The eclipsing satellite
An eclipse is an event that occurs when an object is temporarily obscured, either by passing into the shadow of another body or by having another body pass between it and the viewer. During an eclipse there are three main phases the object can experience.
These phases include:
- Umbra (Latin for “shadow”) - The innermost and darkest part of a shadow, where the light source is completely blocked by the occluding body.
- Penumbra (from the Latin paene “almost, nearly” and umbra “shadow”) - The region in which only a portion of the light source is obscured by the occluding body. An observer in the penumbra experiences a partial eclipse.
- Antumbra (from Latin ante, “before”) - The region from which the occluding body appears entirely contained within the disc of the light source. An observer in this region experiences an annular eclipse, in which a bright ring is visible around the eclipsing body
GNSS satellites has two eclipse seasons per year, each lasting for approximately every seven weeks (IGS, 2009). GNSS satellites only experiences an umbra and penumbra. The satellite isn’t far enough from the earth to experience an antumbra. During an eclipse the GPS position quality degrades. A major source of this degradation is the mismodeling of the yaw attitude of those GPS satellites that are in eclipsing orbits. The yaw attitude of GPS satellites is essentially random during an eclipse and for up to 30 minutes past exiting from shadow. Furthermore, commonly used models of the noon turn can be inaccurate for a period of up to 30 minutes. This leads to both measurement and dynamic errors. Errors in the radio metric measurements are introduced because the transmitter phase center and the carrier phase wind-up are mismodeled. This measurement error can be as large as 1 wavelength. Errors in the satellite dynamics are introduced because the direction of the solar pressure force is mismodeled during the 30-minute recovery period after exiting the shadow and during the noon turn (Bar-Server Y, 1994). Therefore, when the satellite enters an eclipse, the solar radiation pressure is zero (umbra) or changing (penumbra), thermal re-radiation force changes as S/C temperature drops down and dolar sensors can no longer control the attitude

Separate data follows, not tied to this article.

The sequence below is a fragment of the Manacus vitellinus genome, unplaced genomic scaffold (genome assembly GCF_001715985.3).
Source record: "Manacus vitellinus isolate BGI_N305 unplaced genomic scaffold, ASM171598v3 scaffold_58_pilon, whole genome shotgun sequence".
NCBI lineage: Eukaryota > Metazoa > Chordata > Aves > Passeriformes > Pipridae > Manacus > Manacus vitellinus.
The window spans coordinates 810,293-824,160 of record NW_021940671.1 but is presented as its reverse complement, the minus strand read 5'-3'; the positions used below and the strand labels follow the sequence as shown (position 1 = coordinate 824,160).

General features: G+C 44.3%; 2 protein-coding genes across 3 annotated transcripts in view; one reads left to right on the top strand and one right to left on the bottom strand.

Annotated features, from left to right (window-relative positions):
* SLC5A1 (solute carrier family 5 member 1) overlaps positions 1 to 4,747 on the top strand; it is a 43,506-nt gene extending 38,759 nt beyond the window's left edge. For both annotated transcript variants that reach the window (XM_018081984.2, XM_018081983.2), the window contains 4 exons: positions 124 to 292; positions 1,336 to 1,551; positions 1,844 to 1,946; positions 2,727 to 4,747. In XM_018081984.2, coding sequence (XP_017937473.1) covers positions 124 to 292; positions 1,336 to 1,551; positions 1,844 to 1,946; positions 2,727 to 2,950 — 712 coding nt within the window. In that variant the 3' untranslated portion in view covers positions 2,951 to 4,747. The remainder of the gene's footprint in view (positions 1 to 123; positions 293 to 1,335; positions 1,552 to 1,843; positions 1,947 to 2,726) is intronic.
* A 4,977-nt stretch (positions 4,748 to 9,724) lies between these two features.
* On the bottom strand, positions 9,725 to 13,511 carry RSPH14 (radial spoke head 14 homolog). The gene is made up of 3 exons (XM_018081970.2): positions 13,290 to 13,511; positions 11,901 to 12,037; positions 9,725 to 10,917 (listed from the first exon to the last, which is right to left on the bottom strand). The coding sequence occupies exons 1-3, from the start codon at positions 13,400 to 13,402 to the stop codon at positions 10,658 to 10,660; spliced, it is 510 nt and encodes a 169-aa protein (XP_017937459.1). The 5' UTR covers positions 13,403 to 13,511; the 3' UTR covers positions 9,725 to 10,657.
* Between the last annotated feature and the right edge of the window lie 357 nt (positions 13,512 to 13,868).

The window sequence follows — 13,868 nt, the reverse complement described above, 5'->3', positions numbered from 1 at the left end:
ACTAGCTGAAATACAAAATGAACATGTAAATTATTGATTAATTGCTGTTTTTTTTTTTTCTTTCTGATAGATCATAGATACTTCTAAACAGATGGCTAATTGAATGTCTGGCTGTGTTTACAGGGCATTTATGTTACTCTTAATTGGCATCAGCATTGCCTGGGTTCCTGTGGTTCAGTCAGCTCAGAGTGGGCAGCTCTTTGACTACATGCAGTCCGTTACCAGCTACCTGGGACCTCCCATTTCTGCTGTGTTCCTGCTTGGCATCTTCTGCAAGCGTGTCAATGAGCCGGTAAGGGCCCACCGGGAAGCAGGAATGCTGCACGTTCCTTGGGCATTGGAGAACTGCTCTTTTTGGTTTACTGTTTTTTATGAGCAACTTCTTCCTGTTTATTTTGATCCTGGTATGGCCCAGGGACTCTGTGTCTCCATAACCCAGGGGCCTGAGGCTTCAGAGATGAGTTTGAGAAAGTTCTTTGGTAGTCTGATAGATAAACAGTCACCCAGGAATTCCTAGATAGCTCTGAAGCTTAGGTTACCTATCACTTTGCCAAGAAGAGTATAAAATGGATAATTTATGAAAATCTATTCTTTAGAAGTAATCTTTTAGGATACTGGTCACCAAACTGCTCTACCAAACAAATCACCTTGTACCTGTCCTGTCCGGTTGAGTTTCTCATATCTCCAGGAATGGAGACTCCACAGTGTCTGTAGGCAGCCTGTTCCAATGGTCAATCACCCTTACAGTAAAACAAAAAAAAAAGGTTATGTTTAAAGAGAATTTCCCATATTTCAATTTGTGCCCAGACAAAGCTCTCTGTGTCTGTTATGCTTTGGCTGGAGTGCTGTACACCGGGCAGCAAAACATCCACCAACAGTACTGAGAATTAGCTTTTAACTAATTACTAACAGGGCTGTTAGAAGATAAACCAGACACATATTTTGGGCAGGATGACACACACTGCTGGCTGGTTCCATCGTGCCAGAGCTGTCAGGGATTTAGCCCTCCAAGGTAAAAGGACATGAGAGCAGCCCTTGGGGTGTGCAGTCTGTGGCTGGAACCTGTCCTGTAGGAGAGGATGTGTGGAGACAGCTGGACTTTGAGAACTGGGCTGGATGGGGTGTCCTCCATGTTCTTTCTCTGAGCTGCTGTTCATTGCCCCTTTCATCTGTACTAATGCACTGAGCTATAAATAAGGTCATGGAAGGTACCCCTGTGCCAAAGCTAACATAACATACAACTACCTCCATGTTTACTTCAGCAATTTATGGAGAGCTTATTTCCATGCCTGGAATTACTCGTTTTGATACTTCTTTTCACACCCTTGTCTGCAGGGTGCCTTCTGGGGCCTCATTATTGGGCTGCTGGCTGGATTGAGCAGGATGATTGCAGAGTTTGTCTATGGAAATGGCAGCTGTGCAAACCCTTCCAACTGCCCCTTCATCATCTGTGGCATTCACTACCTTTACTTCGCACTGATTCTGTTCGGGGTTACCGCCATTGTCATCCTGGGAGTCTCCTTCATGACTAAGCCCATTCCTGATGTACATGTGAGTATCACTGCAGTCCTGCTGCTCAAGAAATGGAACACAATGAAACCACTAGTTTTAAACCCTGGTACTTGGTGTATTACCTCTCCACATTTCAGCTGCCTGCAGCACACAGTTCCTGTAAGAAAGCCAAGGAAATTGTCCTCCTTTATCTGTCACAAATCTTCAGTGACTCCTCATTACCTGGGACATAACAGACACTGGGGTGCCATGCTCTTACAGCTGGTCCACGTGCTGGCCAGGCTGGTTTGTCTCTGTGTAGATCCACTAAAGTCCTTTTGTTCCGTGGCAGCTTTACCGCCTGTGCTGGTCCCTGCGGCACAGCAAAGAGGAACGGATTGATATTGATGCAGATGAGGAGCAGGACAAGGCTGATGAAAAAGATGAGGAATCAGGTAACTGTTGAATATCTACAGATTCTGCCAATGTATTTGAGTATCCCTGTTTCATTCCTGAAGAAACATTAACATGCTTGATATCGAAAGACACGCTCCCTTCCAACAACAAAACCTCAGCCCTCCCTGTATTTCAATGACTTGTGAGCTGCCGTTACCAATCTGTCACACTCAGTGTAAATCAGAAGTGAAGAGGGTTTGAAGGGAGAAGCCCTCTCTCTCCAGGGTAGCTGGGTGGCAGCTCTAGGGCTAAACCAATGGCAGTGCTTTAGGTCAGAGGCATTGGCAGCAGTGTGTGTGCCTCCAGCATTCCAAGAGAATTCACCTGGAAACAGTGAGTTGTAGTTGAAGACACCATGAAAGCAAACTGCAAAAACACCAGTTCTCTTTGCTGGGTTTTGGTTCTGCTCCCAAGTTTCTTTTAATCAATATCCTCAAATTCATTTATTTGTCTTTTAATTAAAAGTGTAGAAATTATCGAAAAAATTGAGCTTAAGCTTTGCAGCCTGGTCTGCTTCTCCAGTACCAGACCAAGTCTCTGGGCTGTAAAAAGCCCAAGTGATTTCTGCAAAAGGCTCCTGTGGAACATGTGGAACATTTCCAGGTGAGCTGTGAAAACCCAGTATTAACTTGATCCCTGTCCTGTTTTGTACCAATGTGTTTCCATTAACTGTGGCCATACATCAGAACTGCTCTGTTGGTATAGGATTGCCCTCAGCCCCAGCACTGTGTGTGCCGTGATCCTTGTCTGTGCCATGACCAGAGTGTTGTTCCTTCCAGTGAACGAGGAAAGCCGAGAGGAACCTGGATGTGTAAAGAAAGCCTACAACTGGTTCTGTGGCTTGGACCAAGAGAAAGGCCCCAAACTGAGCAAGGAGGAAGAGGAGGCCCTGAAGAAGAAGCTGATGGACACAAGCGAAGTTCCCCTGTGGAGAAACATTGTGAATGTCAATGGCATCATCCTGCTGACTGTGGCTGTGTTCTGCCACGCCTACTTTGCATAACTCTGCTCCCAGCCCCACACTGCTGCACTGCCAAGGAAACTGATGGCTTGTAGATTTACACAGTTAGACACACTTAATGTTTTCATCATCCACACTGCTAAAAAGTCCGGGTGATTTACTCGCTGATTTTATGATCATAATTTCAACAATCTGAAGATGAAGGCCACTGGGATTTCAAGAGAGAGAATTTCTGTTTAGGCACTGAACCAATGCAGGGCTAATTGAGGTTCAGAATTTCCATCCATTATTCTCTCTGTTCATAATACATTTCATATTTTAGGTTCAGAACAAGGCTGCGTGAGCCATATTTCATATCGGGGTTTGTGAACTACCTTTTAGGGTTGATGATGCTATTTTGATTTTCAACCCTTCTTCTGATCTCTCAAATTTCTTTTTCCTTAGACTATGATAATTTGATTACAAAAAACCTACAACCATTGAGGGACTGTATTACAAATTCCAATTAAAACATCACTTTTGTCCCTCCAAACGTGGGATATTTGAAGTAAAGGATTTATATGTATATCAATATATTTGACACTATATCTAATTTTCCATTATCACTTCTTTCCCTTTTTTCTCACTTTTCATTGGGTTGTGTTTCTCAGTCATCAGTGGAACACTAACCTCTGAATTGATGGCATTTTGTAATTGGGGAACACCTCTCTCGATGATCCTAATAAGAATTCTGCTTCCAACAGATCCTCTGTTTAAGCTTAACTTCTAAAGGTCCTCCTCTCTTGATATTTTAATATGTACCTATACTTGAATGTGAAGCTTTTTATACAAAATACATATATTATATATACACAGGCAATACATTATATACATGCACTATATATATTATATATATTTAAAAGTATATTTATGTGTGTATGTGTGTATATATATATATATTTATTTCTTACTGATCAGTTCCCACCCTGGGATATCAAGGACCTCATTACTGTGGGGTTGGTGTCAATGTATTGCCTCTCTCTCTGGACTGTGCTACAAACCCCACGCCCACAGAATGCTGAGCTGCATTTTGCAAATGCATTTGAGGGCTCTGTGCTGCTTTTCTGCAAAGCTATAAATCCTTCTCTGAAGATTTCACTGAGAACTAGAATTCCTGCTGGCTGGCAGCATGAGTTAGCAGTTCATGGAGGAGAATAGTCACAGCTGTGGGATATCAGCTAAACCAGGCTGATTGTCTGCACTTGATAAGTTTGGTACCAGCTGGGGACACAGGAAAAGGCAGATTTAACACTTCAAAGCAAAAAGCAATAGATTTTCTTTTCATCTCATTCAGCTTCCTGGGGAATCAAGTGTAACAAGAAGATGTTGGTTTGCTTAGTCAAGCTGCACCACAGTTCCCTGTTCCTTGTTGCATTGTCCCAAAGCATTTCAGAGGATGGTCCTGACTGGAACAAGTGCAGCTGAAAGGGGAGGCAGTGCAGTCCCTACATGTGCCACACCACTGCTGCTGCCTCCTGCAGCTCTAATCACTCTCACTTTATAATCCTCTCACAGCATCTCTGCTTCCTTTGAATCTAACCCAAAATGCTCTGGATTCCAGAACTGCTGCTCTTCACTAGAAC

Effects eclipses on GNSS satellites
Most software packages have modeled GPS attitude as follows: a spacecraft - fixed coordinate system is defined where the Z axis is along the navigation antenna boresight, the Y axis is along the solar panel boom and the X axis completes a right hand system. This system is oriented such that the Z axis points at the geocenter, the Y axis is perpendicular to the s/c - Sun vector and X forms a sharp angle with the s/c - Sun vector (i.e. points in the general direction of the Sun). The “yaw angle” is defined as the angle between the s/c-fixed X axis and the orbit plane along the direction of the s/c velocity (Bar-Server Y, 1994).
It is true that GPS satellites keep this nominal orientation outside eclipse seasons. During eclipse season, though, the satellites deviate significantly from this attitude model. This is due to the design of the satellite control subsystem. During shadow events the signal from the Sun sensors vanishes.